As a result, this retrospective study aimed to investigate ECT’s response rate among OCD patients and examine features associated with the response of OCD to ECT.
Materials and methods
Design and population
This study included patients who received ECT therapy at West China Hospital of Sichuan University between January 2009 and December 2020. The OCD patients were included if they met the criteria outlined in the International Classification of Diseases, Tenth Revision (ICD-10) for the diagnosis. We analyzed only the first ECT series of patients who received more than one treatment series. Consequently, 21 OCD patients were included in the study.
In accordance with the Declaration of Helsinki, it was approved by the Ethics Committee on Biomedical Research of West China Hospital of Sichuan University. Informed consent was not required for this study since it was exempt from institutional review.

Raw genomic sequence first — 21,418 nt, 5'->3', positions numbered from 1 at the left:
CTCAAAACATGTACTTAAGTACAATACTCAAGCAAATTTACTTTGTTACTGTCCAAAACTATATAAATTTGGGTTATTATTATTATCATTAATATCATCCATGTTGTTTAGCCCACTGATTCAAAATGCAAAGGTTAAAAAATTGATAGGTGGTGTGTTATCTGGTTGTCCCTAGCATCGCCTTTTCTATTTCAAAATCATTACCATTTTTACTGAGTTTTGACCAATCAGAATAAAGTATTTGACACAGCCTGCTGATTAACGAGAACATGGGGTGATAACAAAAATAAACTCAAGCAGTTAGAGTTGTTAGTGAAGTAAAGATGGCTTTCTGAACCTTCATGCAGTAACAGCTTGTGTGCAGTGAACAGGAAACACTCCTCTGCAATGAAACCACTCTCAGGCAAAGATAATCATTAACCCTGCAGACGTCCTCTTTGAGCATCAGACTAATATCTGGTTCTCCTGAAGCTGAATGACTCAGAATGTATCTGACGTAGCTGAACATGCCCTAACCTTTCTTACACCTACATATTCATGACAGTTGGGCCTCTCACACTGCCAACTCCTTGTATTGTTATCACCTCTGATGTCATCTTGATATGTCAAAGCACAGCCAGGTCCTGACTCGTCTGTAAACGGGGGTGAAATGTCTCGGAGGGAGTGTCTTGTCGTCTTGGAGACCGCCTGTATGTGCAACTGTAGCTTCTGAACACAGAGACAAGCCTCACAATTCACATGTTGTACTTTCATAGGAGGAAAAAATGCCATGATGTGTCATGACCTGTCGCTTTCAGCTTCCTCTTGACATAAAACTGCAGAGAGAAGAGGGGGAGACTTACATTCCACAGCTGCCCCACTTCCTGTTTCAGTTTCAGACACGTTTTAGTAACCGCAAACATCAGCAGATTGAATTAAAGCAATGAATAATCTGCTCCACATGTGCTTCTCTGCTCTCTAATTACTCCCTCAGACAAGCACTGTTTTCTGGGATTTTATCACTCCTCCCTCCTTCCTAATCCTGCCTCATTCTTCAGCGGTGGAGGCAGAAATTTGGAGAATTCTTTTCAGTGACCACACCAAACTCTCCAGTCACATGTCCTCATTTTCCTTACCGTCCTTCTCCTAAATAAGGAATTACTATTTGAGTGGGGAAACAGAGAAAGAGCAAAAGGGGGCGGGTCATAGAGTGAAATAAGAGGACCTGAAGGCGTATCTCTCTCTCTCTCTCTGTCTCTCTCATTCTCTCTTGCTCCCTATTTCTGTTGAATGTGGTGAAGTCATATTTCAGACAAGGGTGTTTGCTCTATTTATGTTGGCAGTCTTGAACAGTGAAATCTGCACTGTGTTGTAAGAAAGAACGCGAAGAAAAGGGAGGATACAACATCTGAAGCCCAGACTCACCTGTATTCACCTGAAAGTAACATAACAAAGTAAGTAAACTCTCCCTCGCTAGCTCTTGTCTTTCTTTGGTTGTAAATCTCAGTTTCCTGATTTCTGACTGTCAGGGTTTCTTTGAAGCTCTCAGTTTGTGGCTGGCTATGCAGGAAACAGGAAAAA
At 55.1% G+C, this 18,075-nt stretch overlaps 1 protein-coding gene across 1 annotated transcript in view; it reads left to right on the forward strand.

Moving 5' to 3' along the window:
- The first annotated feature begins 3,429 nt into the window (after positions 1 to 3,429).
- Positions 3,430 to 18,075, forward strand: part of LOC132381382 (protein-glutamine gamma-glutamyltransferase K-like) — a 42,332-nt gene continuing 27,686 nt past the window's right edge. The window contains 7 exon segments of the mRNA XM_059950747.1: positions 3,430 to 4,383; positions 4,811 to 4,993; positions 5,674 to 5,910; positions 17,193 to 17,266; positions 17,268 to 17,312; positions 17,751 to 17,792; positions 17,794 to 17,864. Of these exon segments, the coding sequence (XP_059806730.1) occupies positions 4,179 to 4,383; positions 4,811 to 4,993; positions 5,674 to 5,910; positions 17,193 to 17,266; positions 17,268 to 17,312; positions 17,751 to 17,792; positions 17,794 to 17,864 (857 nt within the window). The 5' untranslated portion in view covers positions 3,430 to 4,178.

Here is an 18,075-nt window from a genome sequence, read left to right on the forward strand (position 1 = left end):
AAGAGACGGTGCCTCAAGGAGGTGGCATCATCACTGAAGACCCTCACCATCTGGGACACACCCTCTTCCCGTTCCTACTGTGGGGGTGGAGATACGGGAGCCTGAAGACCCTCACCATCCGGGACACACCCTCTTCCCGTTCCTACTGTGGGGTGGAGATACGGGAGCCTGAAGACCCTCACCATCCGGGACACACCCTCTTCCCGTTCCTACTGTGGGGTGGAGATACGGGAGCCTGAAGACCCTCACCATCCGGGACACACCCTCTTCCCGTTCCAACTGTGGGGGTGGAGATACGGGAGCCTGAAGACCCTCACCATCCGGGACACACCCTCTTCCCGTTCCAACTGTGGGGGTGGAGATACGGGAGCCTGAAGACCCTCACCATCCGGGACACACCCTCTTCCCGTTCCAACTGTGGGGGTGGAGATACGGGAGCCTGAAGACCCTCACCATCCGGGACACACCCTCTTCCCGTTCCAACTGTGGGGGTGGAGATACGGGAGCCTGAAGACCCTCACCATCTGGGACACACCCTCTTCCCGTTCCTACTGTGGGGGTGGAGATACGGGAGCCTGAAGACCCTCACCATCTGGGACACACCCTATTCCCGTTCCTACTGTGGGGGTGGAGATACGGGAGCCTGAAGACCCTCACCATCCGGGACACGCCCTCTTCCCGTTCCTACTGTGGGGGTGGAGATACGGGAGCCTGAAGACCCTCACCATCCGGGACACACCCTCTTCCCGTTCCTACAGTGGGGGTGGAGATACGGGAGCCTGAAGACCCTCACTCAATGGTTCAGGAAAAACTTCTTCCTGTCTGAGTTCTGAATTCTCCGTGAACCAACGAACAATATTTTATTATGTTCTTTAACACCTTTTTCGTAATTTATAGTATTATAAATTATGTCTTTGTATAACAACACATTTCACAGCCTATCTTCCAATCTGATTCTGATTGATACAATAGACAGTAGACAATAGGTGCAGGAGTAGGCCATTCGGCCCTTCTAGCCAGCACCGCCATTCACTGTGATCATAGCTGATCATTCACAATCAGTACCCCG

Electroconvulsive therapy treatment protocol
The ECT was performed with Thymatron System IV (SOMATICS, LLC). As part of our study, we collected data on ECT treatments, including the number of treatments and electrode placement. Whether or not ECT was required and the ECT protocol was determined by the clinical psychiatrist according to the patient’s condition. The diagnosis, treatment options, and risks and benefits of ECT were explained to patients and their legal guardians and informed consent was obtained prior to the start of ECT.